My first attempt is to use the dry on dry technique, or nearly dry.  I did this due to the small areas I was coloring.  I used by comparison drawing of the hornets and honey bee and added color to it.  I think the Asian hornet and the honey bee came out the best.  I found it was difficult to get the brush dry enough not to be runny, but I got the hang of it, I think.  I really enjoy working with color. Hornets and Honey Bee  04-25-20
      • Avery
        Participant
        Chirps: 28
        boxturtlestudio
        Nice bees and wasps. Cool journal pages. I have been studying, photographing, and painting native bees this spring. I work at a nature center in Virginia. It's nice to see the work of another insect artist. Your Asian giant Hornet is amazing.
      • Nancy
        Participant
        Chirps: 19
        Nancr

        @Avery Thanks Avery.  I was a little surprised at it too.  I think the suggestion of the hand really is what makes it stand out.  I guess one has been found in eastern Washington so I hope this hornet can be stopped.

    • Tanis
      Participant
      Chirps: 23
      tanislynn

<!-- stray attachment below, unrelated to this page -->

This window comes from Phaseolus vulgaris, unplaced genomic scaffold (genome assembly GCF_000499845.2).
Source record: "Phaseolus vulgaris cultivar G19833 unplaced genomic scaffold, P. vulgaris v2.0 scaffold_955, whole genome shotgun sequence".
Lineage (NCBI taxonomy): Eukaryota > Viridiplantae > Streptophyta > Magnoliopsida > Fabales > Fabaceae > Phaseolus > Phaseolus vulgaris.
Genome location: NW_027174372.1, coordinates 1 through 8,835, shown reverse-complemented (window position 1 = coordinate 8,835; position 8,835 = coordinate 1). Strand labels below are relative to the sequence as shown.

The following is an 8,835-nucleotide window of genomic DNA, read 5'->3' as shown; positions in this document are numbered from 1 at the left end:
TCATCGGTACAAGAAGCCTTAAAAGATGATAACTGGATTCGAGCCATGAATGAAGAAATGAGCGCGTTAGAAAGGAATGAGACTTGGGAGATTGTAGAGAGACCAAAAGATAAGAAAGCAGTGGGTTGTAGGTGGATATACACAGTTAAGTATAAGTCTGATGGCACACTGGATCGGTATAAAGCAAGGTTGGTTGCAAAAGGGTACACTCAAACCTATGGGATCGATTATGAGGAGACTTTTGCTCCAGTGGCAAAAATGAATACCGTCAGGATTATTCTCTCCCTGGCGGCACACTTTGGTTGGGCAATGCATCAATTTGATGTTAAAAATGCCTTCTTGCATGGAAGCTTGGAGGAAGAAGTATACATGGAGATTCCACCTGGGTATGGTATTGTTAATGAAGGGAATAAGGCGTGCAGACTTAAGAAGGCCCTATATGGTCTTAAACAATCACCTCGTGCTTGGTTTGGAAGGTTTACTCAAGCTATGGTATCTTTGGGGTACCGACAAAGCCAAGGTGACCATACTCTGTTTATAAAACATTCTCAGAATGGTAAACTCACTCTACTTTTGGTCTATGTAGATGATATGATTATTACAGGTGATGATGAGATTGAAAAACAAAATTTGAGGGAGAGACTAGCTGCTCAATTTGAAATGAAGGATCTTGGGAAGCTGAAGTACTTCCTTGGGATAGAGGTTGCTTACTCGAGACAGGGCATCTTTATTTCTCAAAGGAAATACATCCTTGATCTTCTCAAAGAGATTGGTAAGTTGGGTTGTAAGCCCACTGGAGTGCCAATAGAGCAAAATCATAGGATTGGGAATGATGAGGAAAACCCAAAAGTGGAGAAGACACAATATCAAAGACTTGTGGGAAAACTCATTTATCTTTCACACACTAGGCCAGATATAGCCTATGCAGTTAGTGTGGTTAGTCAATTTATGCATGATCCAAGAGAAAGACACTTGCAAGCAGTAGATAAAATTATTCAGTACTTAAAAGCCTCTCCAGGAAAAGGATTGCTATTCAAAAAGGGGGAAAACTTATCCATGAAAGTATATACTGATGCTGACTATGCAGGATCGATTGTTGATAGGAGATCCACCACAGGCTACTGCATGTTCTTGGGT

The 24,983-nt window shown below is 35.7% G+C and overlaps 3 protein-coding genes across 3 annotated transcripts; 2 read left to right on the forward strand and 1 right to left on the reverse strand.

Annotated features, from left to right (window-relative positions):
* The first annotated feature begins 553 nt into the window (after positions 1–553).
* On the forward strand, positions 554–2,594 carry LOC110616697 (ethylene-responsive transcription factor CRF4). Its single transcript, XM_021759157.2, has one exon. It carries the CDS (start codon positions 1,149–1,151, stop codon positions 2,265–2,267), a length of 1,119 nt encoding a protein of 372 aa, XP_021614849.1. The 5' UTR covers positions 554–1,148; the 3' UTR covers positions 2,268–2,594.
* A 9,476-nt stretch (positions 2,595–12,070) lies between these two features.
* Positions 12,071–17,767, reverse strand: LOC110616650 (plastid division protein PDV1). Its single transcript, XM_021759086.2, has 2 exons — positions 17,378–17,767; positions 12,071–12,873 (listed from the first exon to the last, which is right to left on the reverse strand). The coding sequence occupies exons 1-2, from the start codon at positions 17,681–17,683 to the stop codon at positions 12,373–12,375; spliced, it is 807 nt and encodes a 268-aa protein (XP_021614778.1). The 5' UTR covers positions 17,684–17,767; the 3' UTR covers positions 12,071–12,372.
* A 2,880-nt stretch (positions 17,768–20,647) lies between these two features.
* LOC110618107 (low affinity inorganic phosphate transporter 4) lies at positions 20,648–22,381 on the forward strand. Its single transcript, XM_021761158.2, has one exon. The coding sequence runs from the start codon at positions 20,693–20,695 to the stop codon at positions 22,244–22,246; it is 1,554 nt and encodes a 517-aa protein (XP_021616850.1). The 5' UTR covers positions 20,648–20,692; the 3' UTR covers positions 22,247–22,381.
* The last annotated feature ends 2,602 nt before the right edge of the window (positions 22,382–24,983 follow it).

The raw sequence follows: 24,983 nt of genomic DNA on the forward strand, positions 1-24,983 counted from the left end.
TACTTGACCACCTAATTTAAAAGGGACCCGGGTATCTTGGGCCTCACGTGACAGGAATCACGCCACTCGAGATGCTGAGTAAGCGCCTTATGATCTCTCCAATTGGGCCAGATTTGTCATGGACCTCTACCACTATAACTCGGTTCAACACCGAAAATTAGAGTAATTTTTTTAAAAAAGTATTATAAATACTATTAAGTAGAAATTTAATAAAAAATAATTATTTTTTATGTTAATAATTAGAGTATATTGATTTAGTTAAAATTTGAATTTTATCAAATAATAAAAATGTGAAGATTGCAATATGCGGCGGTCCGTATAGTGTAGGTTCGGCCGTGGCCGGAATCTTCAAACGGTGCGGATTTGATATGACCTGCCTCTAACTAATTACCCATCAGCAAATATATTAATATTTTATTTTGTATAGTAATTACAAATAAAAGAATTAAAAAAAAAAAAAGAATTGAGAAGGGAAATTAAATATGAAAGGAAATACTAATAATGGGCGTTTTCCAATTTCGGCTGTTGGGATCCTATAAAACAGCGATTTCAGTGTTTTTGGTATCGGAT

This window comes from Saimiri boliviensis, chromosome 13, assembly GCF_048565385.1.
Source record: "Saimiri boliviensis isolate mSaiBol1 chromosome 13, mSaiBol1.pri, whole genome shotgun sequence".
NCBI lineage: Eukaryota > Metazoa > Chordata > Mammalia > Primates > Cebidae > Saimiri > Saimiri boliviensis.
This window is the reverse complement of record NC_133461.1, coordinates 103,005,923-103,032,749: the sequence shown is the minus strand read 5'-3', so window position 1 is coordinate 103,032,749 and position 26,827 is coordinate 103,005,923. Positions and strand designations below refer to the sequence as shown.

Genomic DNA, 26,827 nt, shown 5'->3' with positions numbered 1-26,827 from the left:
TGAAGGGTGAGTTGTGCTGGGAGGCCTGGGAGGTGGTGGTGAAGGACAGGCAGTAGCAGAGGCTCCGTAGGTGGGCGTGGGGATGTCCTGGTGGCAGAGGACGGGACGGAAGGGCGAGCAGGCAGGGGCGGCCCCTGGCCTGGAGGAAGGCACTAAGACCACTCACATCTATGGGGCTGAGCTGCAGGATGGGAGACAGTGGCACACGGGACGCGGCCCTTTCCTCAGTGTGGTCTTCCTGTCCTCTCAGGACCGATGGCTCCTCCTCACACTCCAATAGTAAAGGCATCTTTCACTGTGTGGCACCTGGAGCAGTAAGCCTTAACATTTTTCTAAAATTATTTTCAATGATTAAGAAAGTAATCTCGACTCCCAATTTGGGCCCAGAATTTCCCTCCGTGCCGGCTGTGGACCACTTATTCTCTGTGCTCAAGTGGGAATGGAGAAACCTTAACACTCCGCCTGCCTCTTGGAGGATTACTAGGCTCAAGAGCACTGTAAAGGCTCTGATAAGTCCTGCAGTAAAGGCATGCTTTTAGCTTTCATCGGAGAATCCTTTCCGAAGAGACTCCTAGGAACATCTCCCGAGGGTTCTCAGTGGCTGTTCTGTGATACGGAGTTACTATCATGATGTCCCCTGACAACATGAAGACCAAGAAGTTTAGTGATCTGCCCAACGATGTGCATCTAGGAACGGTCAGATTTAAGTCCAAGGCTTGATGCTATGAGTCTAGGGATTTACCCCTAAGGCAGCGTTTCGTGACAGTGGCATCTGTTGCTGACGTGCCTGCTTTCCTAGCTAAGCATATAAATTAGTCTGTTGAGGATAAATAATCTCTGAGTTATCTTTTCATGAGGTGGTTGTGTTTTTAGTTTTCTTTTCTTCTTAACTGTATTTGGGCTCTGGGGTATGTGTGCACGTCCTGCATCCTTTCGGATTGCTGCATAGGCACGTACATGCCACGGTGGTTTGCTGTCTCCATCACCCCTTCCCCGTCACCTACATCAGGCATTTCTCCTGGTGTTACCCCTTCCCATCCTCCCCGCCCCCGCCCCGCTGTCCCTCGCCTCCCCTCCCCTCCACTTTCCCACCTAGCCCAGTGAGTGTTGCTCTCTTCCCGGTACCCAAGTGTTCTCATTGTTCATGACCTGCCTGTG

DSC02336 I have tried all three techniques but feel most comfortable with wet on dry. Wet-on-wet worked really well for doing the clouds in the Wasatch mountain picture. Wet-on-wet is still a challenge. Sometimes the brush is too dry and I pick up very little colour, other times it is too wet. In this picture of the Common Goldeneye I was able to apply a variety of techniques and felt more comfortable with how I was using the brush. The head of the duck is supposed to be iridescent green (looks black in the field) but that has been hard to achieve. Having fun trying though!
      • Avery
        Participant
        Chirps: 28
        boxturtlestudio
        I love your Goldeneye. You captured the feathers and body nicely. Lovely cold sky and water. And your reflection is great, something I struggle with. Which came first, the reflection or the water, or. Did you do them together? Avery
    • amy
      Participant
      Chirps: 8
      ajgwinters
      B965C3B3-6A98-4833-A6FD-32F908213C74Gah, wet-on-wet: too wet, colors too muted, etc.
      • Colleen
        Participant
        Chirps: 43
        CBMac7
        Hi Amy.  I love the way you captured the wonderful blended colors of the head & exquisite shadow of the bill. The details of the eye is great too.
    • Koen
      Participant
      Chirps: 16
      Nahtur
           There was no space to  post my experience with 3D painting of the next topic.  So I post it here.  I (carefully) put an egg  on the table.  I noticed it casted a double concentric shadow, so I tried to copy it. I had to move fast, because my paint was drying rapidly. This make the contours a little bit wobbly   making  the egg more look like a potato ;). Nevertheless, I am happy with this first attempt. Egg
    • Koen
      Participant
      Chirps: 16
      Nahtur